Responses: On Paul de Man's Wartime Journalism

By Werner Hamacher; Neil Hertz et al. | Go to book overview

Paul de Man: A Sketch of Two Generations

LINDSAY WATERS

"The hour of truth, like the hour of death, never arrives on time."

"Words cannot be isolated from the deeds they perform."— Paul de Man

We have much to account for, those of us who have admired Paul de Man. It will not do, I think, to attack journalism for its distortions of the truth. De Man dared to be a journalist in the 40s for Le Soir and again in the 60s for The New York Review of Books and would have done so again if the occasion arose. For him it was part of the intellectual's job to try to convey complex ideas to as general an audience as would receive them, despite the risks of distortion, the need to make deadline. The undistorted truth about his activities in 1941 and 1942 is unpleasant. De Man lent his considerable intellect to the service of a bad cause when he was a young man, and later chose not to make his activities then or his attitudes to them afterwards a matter of public record. It is true, we have learned, that he was exonerated by a military tribunal in Belgium in 1945, and he seems to have told a number of key people along his career path about his past. But he left all the rest of us in ignorance. We feel called upon now to use language of moral judgment—a form of discourse that we will, alas, not learn from his writings. The considerable power evident in them is devoted to making other sorts of distinctions, and he made it a point of his polemic against conventional criticism that literature and morality must be kept separate. In its place, given the right targets, that polemic of his has much to recommend it. Today it is not what seems most helpful. Before we can fully come to terms with what he did, we must find for ourselves a school in moral language of the sort that Primo Levi conducts in his books so that we can understand and articulate how saddened and more that we are because he wrote what he did when he did and then decided that it need not be any more public than the microfilm collection of a major research library. Until we find that school and develop that language we are confronted with our own failure to understand him. One's sense of being let down is due in no small part to one's expectations of the man. He was not my "doctor father"—I was his publisher—but I certainly idealized him and I suspect that many others did as well. It seems today as if people are compelled to vilify him to the exact same degree that they once exalted him, but surely neither response is an appropriate one. In this small essay I want to try to get at one of the roots of the idealization to speculate why it might have occurred at all, because I think the interest in de Man was not shameful in the way that I cannot but feel today his concealment of his past was. But the irony that this paper asks you to consider consists in my guess that without the past he had de Man would not have been half as valuable to many of us as he has proven to be over the last twenty years or so.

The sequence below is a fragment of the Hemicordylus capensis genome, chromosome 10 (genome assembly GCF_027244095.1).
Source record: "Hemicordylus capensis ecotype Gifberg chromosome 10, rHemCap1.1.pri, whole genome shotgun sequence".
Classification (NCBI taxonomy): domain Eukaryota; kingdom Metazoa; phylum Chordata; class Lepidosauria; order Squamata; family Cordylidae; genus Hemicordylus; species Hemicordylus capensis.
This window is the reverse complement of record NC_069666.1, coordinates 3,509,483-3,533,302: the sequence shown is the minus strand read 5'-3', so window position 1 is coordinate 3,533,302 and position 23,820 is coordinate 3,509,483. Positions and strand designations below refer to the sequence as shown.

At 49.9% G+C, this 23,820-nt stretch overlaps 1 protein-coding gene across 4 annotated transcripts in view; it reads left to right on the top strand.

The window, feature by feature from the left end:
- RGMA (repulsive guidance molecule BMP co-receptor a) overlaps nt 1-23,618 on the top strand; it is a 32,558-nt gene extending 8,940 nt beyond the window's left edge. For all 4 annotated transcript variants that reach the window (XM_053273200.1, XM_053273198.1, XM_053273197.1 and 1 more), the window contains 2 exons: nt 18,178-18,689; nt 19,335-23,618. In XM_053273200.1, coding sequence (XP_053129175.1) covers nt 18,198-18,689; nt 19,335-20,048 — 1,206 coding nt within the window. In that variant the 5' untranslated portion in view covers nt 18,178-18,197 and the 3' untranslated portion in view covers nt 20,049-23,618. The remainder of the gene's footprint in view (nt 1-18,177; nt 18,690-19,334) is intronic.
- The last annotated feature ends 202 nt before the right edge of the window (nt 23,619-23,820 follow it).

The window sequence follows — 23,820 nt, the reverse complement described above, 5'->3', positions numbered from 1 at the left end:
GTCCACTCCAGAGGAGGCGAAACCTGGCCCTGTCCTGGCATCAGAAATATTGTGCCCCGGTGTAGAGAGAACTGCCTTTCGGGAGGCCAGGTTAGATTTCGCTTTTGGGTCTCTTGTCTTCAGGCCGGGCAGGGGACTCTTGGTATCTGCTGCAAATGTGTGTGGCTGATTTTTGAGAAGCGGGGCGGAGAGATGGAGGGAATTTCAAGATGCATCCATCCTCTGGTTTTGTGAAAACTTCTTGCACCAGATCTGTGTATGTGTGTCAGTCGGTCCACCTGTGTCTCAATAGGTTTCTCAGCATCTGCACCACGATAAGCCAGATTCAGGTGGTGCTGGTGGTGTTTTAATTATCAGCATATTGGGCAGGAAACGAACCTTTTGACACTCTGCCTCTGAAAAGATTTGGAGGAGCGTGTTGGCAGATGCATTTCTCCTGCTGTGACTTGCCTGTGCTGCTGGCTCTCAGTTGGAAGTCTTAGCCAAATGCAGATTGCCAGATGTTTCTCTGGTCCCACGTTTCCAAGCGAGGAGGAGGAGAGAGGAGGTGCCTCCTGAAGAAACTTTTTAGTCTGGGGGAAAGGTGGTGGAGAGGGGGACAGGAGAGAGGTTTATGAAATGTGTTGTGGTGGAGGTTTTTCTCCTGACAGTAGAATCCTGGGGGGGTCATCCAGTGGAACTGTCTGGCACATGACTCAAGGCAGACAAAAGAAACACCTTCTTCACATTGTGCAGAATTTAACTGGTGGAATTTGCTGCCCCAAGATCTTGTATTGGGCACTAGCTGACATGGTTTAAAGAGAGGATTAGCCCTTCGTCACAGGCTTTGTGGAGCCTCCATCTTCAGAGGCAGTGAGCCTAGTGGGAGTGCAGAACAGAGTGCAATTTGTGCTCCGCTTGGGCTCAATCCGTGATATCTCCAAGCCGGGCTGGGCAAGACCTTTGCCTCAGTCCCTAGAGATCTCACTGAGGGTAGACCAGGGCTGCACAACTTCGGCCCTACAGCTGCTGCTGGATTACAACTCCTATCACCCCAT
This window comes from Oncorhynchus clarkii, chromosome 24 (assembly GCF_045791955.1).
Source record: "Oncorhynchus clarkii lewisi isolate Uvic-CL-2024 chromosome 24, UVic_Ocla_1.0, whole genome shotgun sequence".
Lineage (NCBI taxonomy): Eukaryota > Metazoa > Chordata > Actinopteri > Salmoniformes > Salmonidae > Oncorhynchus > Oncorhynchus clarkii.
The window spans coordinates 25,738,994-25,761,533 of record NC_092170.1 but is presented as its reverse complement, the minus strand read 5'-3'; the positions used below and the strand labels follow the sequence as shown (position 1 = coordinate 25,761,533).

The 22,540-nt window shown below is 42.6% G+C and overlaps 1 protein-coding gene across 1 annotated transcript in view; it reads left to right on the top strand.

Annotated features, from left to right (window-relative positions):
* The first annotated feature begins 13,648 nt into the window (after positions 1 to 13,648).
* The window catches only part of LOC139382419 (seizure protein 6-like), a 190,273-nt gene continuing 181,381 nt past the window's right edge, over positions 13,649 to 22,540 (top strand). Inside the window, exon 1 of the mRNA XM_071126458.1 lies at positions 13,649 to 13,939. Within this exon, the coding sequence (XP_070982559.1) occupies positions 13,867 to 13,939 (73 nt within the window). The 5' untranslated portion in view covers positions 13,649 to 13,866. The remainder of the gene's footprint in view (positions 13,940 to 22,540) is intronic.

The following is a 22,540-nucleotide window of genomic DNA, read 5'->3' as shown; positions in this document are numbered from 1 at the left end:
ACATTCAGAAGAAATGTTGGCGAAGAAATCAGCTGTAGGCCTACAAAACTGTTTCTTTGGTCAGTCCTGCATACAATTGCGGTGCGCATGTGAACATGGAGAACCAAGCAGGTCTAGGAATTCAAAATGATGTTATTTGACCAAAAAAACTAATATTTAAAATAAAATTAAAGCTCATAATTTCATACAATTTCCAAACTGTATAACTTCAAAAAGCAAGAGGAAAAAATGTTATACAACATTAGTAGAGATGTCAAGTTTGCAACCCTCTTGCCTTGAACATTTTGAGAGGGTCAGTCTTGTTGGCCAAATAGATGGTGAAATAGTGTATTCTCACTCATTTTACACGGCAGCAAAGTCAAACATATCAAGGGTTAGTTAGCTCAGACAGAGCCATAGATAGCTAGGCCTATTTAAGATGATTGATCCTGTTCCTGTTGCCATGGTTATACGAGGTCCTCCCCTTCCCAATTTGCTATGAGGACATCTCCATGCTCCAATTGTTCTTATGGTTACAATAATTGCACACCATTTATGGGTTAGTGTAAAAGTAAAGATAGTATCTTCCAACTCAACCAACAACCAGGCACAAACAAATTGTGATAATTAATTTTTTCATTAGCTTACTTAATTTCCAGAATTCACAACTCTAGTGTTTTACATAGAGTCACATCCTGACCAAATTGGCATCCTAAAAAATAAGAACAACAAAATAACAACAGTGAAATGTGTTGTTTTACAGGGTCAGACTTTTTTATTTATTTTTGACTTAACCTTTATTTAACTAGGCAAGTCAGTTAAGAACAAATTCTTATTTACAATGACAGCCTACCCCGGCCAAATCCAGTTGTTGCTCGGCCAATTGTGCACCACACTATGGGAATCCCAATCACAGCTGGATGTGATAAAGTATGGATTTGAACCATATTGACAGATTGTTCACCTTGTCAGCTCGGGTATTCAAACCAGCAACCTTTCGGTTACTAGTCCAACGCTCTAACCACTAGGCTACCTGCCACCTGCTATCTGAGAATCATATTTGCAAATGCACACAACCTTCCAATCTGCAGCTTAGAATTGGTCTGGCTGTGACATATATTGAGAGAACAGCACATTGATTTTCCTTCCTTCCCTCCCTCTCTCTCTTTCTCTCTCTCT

Those critical of de Man have for the last few years argued in different ways and to varying degrees that de Man and the "de

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